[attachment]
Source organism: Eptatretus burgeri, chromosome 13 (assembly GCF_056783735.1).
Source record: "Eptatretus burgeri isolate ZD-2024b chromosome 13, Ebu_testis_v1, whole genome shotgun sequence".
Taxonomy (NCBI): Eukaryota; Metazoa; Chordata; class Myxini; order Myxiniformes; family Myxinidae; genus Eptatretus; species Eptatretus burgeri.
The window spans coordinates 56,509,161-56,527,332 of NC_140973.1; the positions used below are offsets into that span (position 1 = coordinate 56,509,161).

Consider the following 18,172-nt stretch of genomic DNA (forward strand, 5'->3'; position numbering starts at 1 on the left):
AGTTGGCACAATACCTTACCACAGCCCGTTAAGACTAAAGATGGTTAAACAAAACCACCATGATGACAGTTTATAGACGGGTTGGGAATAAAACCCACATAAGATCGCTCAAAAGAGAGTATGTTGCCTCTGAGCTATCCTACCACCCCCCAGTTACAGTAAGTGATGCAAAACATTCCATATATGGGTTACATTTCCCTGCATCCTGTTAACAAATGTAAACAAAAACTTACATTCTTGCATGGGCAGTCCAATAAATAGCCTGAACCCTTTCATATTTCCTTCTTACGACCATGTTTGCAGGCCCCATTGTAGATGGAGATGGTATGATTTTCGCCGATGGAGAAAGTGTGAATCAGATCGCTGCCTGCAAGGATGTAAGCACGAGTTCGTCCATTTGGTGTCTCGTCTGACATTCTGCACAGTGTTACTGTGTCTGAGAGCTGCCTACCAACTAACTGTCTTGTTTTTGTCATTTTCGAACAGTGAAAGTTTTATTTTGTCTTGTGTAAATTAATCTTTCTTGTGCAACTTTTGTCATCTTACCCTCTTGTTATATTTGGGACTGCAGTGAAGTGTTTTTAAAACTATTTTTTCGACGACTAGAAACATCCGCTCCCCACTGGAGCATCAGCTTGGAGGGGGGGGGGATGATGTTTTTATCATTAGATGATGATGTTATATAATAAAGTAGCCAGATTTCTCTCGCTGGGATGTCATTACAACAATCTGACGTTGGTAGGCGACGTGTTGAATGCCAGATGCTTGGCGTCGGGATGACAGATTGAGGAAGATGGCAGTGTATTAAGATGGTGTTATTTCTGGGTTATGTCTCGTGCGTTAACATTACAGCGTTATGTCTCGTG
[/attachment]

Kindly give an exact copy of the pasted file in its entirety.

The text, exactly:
Source organism: Eptatretus burgeri, chromosome 13 (assembly GCF_056783735.1).
Source record: "Eptatretus burgeri isolate ZD-2024b chromosome 13, Ebu_testis_v1, whole genome shotgun sequence".
Taxonomy (NCBI): Eukaryota; Metazoa; Chordata; class Myxini; order Myxiniformes; family Myxinidae; genus Eptatretus; species Eptatretus burgeri.
The window spans coordinates 56,509,161-56,527,332 of NC_140973.1; the positions used below are offsets into that span (position 1 = coordinate 56,509,161).

Consider the following 18,172-nt stretch of genomic DNA (forward strand, 5'->3'; position numbering starts at 1 on the left):
AGTTGGCACAATACCTTACCACAGCCCGTTAAGACTAAAGATGGTTAAACAAAACCACCATGATGACAGTTTATAGACGGGTTGGGAATAAAACCCACATAAGATCGCTCAAAAGAGAGTATGTTGCCTCTGAGCTATCCTACCACCCCCCAGTTACAGTAAGTGATGCAAAACATTCCATATATGGGTTACATTTCCCTGCATCCTGTTAACAAATGTAAACAAAAACTTACATTCTTGCATGGGCAGTCCAATAAATAGCCTGAACCCTTTCATATTTCCTTCTTACGACCATGTTTGCAGGCCCCATTGTAGATGGAGATGGTATGATTTTCGCCGATGGAGAAAGTGTGAATCAGATCGCTGCCTGCAAGGATGTAAGCACGAGTTCGTCCATTTGGTGTCTCGTCTGACATTCTGCACAGTGTTACTGTGTCTGAGAGCTGCCTACCAACTAACTGTCTTGTTTTTGTCATTTTCGAACAGTGAAAGTTTTATTTTGTCTTGTGTAAATTAATCTTTCTTGTGCAACTTTTGTCATCTTACCCTCTTGTTATATTTGGGACTGCAGTGAAGTGTTTTTAAAACTATTTTTTCGACGACTAGAAACATCCGCTCCCCACTGGAGCATCAGCTTGGAGGGGGGGGGGATGATGTTTTTATCATTAGATGATGATGTTATATAATAAAGTAGCCAGATTTCTCTCGCTGGGATGTCATTACAACAATCTGACGTTGGTAGGCGACGTGTTGAATGCCAGATGCTTGGCGTCGGGATGACAGATTGAGGAAGATGGCAGTGTATTAAGATGGTGTTATTTCTGGGTTATGTCTCGTGCGTTAACATTACAGCGTTATGTCTCGTG